by Iswarya on  July 20, 2018 at 11:12 AM Diet & Nutrition News
Eating High Fruits and Vegetables May Reduce Risk of Breast Cancer
A high amount of fruits and vegetable consumption may lower the risk of breast cancer especially of aggressive tumors, in women than those who eat less fruits and vegetables, reports a new study. They found that cruciferous vegetables and yellow and orange vegetables had a particularly significant association with lower breast cancer risk. The findings of the study are published in the journal International Journal of Cancer.

"Although prior studies have suggested an association, they have been limited in power, particularly for specific fruits and vegetables and aggressive subtypes of breast cancer," said first author Maryam Farvid, a research scientist in the Department of Nutrition. "This research provides the complete picture of the importance of consuming high amounts of fruit and vegetables for breast cancer prevention."

The researchers analyzed diet questionnaires submitted every four years by participants in the Nurses' Health Study (88,301 women, starting in 1980) and the Nurses' Health Study II (93,844 women, starting in 1991). Data on other potential breast cancer risk factors such as age, weight, smoking status, and family cancer history were taken from biennial questionnaires.

They found that women who ate more than 5.5 servings of fruits and vegetables each day had an 11 percent lower risk of breast cancer than those who ate 2.5 or fewer servings. (A serving is defined as one cup of raw leafy vegetables, half a cup of raw or cooked vegetables, or half a cup of chopped or cooked fruits.)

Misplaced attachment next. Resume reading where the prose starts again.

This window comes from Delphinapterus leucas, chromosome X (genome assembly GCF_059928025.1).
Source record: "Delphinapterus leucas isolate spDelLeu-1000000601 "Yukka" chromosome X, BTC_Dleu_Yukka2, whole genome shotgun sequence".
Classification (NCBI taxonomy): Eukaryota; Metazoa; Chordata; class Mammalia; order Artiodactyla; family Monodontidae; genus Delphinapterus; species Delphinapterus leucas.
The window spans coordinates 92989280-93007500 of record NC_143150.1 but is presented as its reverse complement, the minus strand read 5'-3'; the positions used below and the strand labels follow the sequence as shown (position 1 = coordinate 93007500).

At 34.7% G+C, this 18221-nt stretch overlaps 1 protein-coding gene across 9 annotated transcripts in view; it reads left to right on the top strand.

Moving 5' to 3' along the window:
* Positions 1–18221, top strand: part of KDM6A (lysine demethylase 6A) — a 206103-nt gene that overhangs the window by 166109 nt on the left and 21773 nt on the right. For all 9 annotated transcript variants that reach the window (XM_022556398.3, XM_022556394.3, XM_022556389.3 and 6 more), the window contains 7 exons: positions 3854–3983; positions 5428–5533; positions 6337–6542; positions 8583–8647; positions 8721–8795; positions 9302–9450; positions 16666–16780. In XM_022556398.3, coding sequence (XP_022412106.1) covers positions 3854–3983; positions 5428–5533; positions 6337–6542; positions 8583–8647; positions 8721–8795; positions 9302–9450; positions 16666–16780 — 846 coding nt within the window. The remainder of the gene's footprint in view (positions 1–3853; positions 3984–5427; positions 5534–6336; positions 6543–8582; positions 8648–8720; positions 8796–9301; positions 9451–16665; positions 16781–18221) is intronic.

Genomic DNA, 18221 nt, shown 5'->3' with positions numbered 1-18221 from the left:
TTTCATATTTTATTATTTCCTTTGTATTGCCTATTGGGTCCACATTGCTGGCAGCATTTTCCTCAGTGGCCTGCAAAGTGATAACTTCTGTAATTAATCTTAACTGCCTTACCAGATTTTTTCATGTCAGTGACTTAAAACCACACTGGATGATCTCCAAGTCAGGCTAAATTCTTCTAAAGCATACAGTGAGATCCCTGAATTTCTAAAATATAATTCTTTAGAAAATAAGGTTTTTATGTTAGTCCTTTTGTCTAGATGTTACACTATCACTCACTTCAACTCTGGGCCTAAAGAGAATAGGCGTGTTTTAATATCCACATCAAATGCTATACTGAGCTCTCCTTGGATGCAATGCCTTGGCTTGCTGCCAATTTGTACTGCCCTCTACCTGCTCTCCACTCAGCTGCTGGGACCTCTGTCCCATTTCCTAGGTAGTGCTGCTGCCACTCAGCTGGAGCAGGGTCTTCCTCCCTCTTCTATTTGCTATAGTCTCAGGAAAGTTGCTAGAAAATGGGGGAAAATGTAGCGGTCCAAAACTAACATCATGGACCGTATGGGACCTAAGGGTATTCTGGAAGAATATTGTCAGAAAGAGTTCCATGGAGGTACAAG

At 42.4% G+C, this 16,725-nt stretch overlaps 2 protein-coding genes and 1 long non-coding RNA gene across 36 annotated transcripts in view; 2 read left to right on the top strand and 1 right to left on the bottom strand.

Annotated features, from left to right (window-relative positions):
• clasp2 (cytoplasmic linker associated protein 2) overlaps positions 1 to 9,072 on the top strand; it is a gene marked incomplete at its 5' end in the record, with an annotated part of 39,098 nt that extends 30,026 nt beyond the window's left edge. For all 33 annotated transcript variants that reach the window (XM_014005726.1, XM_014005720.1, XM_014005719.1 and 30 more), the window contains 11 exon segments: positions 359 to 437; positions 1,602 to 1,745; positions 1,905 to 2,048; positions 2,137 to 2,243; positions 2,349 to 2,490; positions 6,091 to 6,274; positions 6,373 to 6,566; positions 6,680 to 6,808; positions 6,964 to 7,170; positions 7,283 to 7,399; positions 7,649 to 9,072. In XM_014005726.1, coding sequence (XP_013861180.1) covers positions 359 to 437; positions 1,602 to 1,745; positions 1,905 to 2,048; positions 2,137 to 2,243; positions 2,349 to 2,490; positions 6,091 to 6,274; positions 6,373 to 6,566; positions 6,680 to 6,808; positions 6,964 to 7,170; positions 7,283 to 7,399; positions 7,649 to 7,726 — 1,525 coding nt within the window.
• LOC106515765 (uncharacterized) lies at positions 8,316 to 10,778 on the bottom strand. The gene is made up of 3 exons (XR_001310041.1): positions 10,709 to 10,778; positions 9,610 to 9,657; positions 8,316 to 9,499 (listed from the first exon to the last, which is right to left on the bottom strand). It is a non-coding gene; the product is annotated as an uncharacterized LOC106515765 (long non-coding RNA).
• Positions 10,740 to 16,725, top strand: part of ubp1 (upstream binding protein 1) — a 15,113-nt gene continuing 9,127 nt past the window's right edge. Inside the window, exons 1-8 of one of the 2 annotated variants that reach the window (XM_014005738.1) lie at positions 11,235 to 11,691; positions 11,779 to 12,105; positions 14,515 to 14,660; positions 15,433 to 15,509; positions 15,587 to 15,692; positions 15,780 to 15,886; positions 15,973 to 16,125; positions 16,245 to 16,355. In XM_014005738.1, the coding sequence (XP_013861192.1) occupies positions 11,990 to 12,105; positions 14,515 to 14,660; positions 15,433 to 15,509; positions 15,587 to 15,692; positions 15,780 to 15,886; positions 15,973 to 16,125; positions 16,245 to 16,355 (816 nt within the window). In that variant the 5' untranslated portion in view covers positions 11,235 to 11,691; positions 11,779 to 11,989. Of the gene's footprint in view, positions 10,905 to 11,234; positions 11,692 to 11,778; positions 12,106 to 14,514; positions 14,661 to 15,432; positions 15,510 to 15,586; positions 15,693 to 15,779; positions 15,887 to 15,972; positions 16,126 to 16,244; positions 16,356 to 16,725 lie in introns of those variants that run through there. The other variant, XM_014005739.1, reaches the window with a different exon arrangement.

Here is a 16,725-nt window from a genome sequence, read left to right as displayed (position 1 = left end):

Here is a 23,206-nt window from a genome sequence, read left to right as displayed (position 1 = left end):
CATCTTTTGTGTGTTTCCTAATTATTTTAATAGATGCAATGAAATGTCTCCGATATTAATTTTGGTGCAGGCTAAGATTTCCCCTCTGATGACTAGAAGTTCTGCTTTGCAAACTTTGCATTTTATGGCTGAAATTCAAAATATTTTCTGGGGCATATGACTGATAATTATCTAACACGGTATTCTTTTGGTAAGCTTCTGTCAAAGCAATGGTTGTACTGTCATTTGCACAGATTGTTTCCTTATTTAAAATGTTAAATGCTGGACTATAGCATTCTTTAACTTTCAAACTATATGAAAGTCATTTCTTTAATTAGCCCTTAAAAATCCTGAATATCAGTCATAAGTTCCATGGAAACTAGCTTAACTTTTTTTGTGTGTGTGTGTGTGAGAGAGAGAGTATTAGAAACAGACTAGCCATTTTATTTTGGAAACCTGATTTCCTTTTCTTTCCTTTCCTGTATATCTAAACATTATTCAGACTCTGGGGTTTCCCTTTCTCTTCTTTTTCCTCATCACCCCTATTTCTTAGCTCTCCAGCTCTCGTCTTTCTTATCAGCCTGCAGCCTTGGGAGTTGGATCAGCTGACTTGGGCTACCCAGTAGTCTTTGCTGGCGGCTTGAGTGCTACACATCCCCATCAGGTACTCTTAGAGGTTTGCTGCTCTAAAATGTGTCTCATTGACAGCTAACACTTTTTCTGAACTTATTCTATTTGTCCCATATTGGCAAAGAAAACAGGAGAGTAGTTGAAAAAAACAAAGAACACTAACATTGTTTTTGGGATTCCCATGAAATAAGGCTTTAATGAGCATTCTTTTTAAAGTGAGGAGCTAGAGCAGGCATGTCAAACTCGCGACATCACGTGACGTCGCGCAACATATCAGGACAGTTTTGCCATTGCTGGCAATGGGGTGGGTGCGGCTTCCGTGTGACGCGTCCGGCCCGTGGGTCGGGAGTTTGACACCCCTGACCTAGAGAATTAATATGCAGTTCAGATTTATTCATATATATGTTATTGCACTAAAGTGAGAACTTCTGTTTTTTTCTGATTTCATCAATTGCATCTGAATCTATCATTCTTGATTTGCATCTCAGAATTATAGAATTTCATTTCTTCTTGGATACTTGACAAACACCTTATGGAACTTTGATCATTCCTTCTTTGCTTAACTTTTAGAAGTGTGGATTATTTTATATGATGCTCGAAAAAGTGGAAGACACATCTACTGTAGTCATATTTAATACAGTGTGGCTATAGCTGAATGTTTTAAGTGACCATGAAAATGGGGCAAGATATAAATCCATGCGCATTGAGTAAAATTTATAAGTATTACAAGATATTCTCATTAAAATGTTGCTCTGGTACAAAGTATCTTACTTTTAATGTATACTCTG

To find out whether the benefits of fruit and vegetable consumption differed among various types of breast cancers, the researchers analyzed tumor hormone receptor status and molecular subtype. They found that higher consumption of fruits and vegetables was mainly associated with lower risk of more aggressive tumors including ER-negative, HER2-enriched, and basal-like tumors.

Previous work by this research group linked reduced breast cancer risk with higher fiber intake, but the benefits of fruits and vegetables found in this study appear to be independent of their fiber content, according to the researchers. This suggests that other constituents of these foods, such as antioxidants and other micronutrients, may also be important in reducing breast cancer risk.

"While a diet with lots of fruits and vegetables is associated with many other health benefits, our results may provide further impetus for women to increase their intake of fruits and vegetables," said senior author Heather Eliassen, associate professor at Harvard Medical School and Harvard Chan School and associate epidemiologist at Brigham and Women's Hospital.

Source: Eurekalert

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